Why the triangle pattern is used for continuation price patterns

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Continuation price patterns

In technical analysis, the major types of continuation price patterns are:

  • Triangles
  • Rectangles
  • Flags
  • Pennants

These patterns form over a few months in an existing uptrend or downtrend.

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Triangle pattern

The triangle pattern looks like a triangle. It forms in the middle of a trend. The triangle pattern forms because investors think that the stock price won’t go much higher in an uptrend or lower in a downtrend. This trading activity causes a consolidation phase in the stock trend.

There are three types of triangle patterns:

  1. Ascending triangle
  2. Descending triangle
  3. Symmetrical triangle

ascending triangle1

Ascending triangle pattern

The above chart shows the ascending triangle pattern for a NASDAQ stock.

In this triangle pattern, one trend line connects the consecutive bottoms and another horizontal line connects the price peaks. Both of the lines meet to form an ascending triangle.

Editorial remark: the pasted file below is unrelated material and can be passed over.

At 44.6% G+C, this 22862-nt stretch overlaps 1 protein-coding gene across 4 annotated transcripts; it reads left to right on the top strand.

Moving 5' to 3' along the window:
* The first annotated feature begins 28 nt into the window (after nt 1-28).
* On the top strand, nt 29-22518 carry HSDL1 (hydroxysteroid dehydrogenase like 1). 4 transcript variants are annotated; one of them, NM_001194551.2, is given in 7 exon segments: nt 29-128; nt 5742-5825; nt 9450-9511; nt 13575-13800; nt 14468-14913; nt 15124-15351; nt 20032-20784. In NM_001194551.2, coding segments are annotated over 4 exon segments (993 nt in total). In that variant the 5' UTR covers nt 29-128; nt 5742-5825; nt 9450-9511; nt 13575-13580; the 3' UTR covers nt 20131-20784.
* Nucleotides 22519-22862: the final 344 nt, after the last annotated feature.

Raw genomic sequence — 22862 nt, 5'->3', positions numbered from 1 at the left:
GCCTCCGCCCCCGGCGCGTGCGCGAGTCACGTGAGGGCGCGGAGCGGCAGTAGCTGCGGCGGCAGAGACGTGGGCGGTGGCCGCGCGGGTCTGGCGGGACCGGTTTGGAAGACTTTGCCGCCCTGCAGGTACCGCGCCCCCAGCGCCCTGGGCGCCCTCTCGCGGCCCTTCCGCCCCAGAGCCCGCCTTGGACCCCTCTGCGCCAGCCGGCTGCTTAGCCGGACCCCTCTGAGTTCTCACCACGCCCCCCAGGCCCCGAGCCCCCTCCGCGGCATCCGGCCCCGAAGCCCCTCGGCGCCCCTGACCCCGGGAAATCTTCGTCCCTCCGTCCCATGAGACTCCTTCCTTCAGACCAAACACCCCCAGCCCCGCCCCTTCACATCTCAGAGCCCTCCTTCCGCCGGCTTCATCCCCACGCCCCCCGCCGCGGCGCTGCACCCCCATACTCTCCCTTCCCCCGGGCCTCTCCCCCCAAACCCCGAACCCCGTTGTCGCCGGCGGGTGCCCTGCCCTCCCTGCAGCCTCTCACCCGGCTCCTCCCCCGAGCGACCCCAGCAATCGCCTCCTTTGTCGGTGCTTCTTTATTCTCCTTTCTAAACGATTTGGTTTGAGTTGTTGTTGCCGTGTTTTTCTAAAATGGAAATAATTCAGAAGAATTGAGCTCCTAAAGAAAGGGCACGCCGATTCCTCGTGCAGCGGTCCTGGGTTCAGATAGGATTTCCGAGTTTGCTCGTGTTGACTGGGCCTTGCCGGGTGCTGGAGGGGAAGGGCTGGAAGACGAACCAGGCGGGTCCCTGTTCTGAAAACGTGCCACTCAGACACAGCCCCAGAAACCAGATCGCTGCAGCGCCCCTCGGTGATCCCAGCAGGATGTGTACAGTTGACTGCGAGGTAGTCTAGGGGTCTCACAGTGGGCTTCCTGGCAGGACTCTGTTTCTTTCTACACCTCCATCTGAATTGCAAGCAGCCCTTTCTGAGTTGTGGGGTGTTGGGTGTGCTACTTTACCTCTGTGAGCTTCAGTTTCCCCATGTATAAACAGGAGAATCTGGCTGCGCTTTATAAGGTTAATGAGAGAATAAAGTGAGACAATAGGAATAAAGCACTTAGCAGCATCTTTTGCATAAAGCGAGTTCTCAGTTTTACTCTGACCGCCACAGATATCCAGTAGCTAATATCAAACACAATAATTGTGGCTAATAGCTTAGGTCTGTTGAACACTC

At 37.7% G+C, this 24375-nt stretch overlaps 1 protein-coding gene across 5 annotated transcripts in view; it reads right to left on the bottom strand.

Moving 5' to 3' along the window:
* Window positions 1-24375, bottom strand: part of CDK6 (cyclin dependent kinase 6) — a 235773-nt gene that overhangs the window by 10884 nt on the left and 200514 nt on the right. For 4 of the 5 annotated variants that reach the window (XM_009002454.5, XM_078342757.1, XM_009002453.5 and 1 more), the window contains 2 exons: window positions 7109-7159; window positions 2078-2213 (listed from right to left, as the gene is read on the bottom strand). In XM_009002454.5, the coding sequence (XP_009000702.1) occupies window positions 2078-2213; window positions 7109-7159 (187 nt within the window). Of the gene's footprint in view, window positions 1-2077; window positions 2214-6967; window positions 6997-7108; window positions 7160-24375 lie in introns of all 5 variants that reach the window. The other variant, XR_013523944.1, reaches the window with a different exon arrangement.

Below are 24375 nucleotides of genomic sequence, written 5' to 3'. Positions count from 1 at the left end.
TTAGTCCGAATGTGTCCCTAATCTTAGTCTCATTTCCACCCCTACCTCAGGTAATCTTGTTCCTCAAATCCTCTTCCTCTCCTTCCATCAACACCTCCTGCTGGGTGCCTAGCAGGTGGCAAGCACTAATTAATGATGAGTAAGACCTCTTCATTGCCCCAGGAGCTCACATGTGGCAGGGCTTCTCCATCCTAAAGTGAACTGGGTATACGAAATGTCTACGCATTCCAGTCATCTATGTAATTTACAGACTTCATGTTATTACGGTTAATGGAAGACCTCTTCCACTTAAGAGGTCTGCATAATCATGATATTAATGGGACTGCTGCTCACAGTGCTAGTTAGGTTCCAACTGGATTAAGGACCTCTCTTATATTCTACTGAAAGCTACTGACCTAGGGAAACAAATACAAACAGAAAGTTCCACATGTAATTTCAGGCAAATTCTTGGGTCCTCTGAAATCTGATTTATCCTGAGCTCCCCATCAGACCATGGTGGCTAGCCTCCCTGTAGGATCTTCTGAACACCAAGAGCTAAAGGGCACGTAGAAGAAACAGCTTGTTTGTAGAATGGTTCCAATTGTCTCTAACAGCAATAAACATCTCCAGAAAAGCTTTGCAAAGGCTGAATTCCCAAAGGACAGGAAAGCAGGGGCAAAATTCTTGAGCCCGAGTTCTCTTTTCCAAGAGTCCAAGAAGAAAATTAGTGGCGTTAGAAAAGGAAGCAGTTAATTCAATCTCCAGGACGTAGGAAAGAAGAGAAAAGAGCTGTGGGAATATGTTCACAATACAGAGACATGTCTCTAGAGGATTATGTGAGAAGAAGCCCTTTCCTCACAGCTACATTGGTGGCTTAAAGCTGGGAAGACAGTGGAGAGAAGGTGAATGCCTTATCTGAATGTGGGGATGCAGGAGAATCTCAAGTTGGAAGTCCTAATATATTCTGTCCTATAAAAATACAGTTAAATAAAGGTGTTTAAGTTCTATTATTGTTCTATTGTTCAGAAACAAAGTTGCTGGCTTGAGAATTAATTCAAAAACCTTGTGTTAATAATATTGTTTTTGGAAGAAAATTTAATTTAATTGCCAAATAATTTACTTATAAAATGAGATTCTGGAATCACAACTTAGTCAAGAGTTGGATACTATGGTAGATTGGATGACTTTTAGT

In an uptrend, ascending triangles form when there’s consistent selling pressure at a resistance level. High sell orders are placed at resistance levels that increase the supply of stock compared to the demand. The price decreases. An example is a hedge fund selling stock at a specific price level. Buying and selling activity causes the stock price to rise and fall. This forms the ascending triangle.

Ascending triangles occurs in an uptrend. The breakout and trend identification is useful for entry and exit signals.

Applying continuation pattern concepts

In technical analysis, the continuation pattern concept can be applied to companies like Range Resources (RRC), Chesapeake Energy (CHK), SM Energy (SM), and Linn Energy (LINE). These companies are part of energy exchange-traded funds (or ETFs) like the Vanguard Energy ETF (VDE) and the SPDR S&P Oil & Gas Exploration & Production ETF.

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